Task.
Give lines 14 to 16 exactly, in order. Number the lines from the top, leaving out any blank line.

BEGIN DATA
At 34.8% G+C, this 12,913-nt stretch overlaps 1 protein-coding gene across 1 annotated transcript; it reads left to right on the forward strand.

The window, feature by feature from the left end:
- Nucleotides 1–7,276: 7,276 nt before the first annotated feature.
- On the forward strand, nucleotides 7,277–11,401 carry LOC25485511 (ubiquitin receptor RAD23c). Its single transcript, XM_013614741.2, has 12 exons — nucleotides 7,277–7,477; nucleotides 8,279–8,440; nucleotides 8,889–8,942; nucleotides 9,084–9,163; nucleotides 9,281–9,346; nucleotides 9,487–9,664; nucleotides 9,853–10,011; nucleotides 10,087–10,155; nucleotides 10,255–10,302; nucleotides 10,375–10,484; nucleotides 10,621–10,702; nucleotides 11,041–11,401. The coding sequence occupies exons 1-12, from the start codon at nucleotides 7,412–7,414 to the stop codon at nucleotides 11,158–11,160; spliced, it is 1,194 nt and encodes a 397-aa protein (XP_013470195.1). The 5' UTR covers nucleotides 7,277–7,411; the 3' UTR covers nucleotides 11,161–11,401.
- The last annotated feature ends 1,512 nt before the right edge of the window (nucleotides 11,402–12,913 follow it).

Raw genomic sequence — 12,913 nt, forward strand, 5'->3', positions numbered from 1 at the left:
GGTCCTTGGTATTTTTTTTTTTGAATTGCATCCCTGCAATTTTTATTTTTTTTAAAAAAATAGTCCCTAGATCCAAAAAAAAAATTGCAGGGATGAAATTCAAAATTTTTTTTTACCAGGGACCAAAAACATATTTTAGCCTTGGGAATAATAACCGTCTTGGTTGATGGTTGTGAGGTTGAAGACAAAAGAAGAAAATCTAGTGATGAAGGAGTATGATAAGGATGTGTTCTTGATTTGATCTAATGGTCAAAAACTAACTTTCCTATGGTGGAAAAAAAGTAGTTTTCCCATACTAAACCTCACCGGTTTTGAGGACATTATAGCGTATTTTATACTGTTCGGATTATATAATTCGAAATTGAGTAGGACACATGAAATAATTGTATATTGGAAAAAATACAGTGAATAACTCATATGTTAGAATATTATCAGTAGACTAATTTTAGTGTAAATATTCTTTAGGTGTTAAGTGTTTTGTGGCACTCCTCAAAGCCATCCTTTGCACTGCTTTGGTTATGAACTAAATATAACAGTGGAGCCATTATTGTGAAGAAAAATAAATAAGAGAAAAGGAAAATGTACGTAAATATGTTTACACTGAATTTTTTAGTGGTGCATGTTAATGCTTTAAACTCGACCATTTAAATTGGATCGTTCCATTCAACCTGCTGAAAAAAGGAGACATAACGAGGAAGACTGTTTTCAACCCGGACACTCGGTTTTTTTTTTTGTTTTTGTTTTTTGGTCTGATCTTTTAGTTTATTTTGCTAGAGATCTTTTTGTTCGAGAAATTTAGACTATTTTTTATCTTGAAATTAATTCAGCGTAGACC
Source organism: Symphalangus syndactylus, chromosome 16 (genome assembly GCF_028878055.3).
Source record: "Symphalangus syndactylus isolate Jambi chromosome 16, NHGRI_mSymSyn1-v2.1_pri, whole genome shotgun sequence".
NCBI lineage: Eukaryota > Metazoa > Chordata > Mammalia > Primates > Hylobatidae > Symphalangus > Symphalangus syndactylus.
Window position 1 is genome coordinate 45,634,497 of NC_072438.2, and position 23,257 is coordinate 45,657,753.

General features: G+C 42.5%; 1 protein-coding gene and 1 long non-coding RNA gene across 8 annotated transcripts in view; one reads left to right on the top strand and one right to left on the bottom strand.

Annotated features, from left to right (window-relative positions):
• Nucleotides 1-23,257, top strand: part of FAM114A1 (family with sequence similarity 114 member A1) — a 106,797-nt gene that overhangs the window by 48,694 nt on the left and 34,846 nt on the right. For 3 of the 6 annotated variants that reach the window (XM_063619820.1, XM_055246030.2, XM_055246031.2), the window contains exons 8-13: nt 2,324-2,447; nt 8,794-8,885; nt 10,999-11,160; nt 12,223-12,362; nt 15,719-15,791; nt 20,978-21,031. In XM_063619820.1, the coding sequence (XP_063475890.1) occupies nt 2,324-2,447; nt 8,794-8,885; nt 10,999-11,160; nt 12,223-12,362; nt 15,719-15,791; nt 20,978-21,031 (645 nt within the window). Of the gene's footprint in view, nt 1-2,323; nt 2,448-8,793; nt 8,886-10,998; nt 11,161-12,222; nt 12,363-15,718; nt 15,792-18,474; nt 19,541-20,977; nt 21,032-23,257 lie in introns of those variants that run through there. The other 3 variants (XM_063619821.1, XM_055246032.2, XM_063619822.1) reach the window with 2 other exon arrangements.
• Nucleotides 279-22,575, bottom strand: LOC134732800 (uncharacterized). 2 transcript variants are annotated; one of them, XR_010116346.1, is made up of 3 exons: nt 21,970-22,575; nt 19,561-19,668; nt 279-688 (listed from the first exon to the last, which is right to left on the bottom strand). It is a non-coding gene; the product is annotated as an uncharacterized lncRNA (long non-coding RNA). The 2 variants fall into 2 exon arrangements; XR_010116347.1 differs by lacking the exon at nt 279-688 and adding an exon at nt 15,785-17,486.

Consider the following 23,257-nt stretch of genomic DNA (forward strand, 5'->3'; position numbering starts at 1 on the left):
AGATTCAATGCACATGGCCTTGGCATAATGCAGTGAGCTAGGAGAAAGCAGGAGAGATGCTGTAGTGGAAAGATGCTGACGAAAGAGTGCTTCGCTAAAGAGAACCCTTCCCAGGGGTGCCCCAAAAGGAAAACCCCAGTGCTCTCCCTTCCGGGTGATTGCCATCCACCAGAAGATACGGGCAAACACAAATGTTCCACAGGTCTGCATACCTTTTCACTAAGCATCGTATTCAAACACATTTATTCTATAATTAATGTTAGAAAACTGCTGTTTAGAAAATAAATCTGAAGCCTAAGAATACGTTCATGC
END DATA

• Nucleotides 1-23,257, top strand: part of FAM114A1 (family with sequence similarity 114 member A1) — a 106,797-nt gene that overhangs the window by 48,694 nt on the left and 34,846 nt on the right. For 3 of the 6 annotated variants that reach the window (XM_063619820.1, XM_055246030.2, XM_055246031.2), the window contains exons 8-13: nt 2,324-2,447; nt 8,794-8,885; nt 10,999-11,160; nt 12,223-12,362; nt 15,719-15,791; nt 20,978-21,031. In XM_063619820.1, the coding sequence (XP_063475890.1) occupies nt 2,324-2,447; nt 8,794-8,885; nt 10,999-11,160; nt 12,223-12,362; nt 15,719-15,791; nt 20,978-21,031 (645 nt within the window). Of the gene's footprint in view, nt 1-2,323; nt 2,448-8,793; nt 8,886-10,998; nt 11,161-12,222; nt 12,363-15,718; nt 15,792-18,474; nt 19,541-20,977; nt 21,032-23,257 lie in introns of those variants that run through there. The other 3 variants (XM_063619821.1, XM_055246032.2, XM_063619822.1) reach the window with 2 other exon arrangements.
• Nucleotides 279-22,575, bottom strand: LOC134732800 (uncharacterized). 2 transcript variants are annotated; one of them, XR_010116346.1, is made up of 3 exons: nt 21,970-22,575; nt 19,561-19,668; nt 279-688 (listed from the first exon to the last, which is right to left on the bottom strand). It is a non-coding gene; the product is annotated as an uncharacterized lncRNA (long non-coding RNA). The 2 variants fall into 2 exon arrangements; XR_010116347.1 differs by lacking the exon at nt 279-688 and adding an exon at nt 15,785-17,486.

Consider the following 23,257-nt stretch of genomic DNA (forward strand, 5'->3'; position numbering starts at 1 on the left):